A little earlier in the thirteenth century, logicians at Paris and Oxford were busy developing a different approach to the relation between words and things, the theory of the properties of terms, which was given its most popular exposition in the Tractatus (the so-called Summulae logicales ) of Peter of Spain (Pope John XXI; d. 1277). The theory of the properties of terms concerns the way in which nouns refer in the context of a sentence. One distinction (in the terminology of the English logician William of Sherwood) is between material supposition, where a word refers to itself ("Man has three letters")—a medieval equivalent of quotation marks—and formal supposition, where it refers to something in the world. Formal supposition can be either simple or personal: in simple supposition, a word refers to a universal ("Man is a species "), whereas in personal supposition it refers to particulars in various different ways, which the terminists further distinguished. The theory provided for the (personal) supposition of a word to be "ampliated" or "restricted" by its context. By adding white to man, one restricts the supposition of man to just those men who are white; by making it the subject of a future-tense verb, one will restrict the supposition of the noun to men in the future. Expressions like "think of" and "it is possible that" ampliate the reference of nouns in their scope to include all thinkable or possible such individuals.
Terminism did not fit the interests of mid-and late-thirteenth-century thinkers, but it was revived again in the fourteenth century. William of Ockham (c. 1285–?1349) uses it, in an adapted form, in setting out one of the most elaborate medieval theories about mental language. William is so fully committed to the idea of our thoughts being naturally structured in a language-like (indeed, Latin-like) way, that he breaks the Aristotelian mold and holds that, rather than words signifying thoughts, both words (natural language) and thoughts (mental language) signify reality in much the same way. Since Ockham—like Abelard before him—was a nominalist, he could not accept the usual idea that simple supposition is of universals: according to him, a word has simple supposition when it supposits for a mental term, but does not signify it.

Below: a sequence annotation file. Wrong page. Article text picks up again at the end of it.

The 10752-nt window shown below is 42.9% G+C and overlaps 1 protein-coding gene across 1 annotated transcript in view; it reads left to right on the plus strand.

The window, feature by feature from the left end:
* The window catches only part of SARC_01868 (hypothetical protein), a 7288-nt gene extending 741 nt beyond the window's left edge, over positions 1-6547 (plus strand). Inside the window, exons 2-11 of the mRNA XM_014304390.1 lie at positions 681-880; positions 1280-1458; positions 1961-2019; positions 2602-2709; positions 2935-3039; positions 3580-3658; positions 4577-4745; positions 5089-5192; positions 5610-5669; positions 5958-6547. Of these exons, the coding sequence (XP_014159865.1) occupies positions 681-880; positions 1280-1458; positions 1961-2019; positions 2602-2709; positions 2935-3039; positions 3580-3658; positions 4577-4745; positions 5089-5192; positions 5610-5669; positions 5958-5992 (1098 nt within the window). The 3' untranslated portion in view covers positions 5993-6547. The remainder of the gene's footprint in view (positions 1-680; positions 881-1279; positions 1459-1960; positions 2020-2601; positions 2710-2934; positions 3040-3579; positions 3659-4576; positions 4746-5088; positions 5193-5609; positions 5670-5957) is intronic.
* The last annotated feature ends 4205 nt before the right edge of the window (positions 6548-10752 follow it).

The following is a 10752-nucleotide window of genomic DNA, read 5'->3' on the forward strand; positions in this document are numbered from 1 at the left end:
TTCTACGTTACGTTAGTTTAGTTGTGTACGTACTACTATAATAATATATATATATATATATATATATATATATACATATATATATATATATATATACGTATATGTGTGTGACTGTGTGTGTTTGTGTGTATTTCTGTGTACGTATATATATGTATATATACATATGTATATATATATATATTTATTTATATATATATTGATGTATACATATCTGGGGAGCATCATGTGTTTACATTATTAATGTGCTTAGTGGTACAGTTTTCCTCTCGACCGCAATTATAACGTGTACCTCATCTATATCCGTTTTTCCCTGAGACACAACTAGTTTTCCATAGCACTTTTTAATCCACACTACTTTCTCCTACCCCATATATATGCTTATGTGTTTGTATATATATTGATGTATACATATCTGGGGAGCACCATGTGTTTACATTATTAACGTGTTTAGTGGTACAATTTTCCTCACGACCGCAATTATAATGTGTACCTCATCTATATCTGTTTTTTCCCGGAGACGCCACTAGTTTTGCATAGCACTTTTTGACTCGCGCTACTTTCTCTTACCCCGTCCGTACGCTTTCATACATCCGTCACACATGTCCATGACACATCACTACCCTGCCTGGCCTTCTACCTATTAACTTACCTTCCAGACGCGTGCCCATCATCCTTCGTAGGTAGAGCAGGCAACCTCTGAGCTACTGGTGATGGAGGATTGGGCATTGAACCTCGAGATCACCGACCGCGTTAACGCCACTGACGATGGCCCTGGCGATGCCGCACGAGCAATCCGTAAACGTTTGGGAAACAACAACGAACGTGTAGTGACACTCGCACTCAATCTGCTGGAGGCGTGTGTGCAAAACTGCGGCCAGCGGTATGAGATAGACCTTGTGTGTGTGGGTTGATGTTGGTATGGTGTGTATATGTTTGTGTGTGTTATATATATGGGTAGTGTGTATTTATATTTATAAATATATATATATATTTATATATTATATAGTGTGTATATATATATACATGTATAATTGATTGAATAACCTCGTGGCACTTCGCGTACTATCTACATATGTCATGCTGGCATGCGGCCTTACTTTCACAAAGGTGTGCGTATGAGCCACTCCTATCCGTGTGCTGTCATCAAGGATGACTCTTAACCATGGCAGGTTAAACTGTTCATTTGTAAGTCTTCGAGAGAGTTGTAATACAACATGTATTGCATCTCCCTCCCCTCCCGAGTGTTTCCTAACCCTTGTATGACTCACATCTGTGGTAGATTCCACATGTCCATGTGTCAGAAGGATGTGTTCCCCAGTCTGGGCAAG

Linguistic Diversity: Dante and the Arabs
The mainstream Western medieval tradition of thought about language concentrated on a single language, Latin. By doing so, it gained the advantage of allowing philosophers to see more clearly the large, abstract questions that concern the relation of any language to the mind and to reality. It also suffered, because scholars (as appears strikingly in the case of the speculative grammarians) simply assumed that features in fact special to the structure of Latin were universal to every language. By the later Middle Ages, however, there was at least some analytical investigation of the facts of linguistic diversity. The great poet Dante Alighieri (1265–1321), writing his On Eloquence in the Vernacular in Latin to defend writing in Italian, tried to explain how all languages derive from the original tongue spoken by Adam, and how they have changed and developed.
Things were very different in the Arabic tradition. During the eighth and ninth centuries, a great quantity of Greek scientific and philosophical work was translated into Arabic. In the earliest period, at least, those thinkers in Islam who thought of themselves as followers of the Greek philosophers tended to play down the value of grammatical study. Their attitude led to a famous confrontation in 932 between the grammarian Abu Sa'id al-Sirafi and the philosopher Abu Bishr Matta. While Matta held that logic provided a universal key to thinking, al-Sirafi's contention was that Greek logic is based on the Greek language: writers in Arabic need, rather, to study their own language. The contrast with thirteenth-century Latin thought is piquant. There, grammar was made into a sort of universal linguistic logic; here logic itself is argued to be as particular as the grammars of different languages.
See also Language and Linguistics ; Language, Linguistics, and Literacy ; Philosophy: Historical Overview and Recent Developments .
Aristotle. 'Categories' and 'De interpretatione.' Translated by J. L. Ackrill. Oxford: Oxford University Press, 1974.
Long, A. A., and D. N. Sedley. The Hellenistic Philosophers. 2 vols. Cambridge, U.K.: Cambridge University Press, 1987.
Peter of Spain. Language in Dispute: An English Translation of Peter of Spain's Tractatus.… Translated by Francis P. Dinneen. Amsterdam and Philadelphia, Benjamins, 1990.
Abed, S. B. "Language." In History of Islamic Philosophy, edited by Seyyed Hossein Nasr and Oliver Leaman, vol. 2, 898–925. London and New York: Routledge, 1996.
Barnes, J., and D. Schenkeveld. "Linguistics: 'Part II, 6.1'" In The Cambridge History of Hellenistic Philosophy, edited by Keimpe Algra et al., 177–216. Cambridge, U.K.: Cambridge University Press, 1999.
Ebbesen, S. "Language, Medieval Theories of." In Routledge Encylopedia of Philosophy, 10 vols, edited by Edward Craig, 389–404. New York: Routledge, 1998.
Everson, Stephen, ed. Language. Cambridge, U.K.: Cambridge University Press, 1994.
"Language, Philosophy of: Ancient and Medieval." New Dictionary of the History of Ideas. . Encyclopedia.com. (August 18, 2018). http://www.encyclopedia.com/history/dictionaries-thesauruses-pictures-and-press-releases/language-philosophy-ancient-and-medieval
"Language, Philosophy of: Ancient and Medieval." New Dictionary of the History of Ideas. . Retrieved August 18, 2018 from Encyclopedia.com: http://www.encyclopedia.com/history/dictionaries-thesauruses-pictures-and-press-releases/language-philosophy-ancient-and-medieval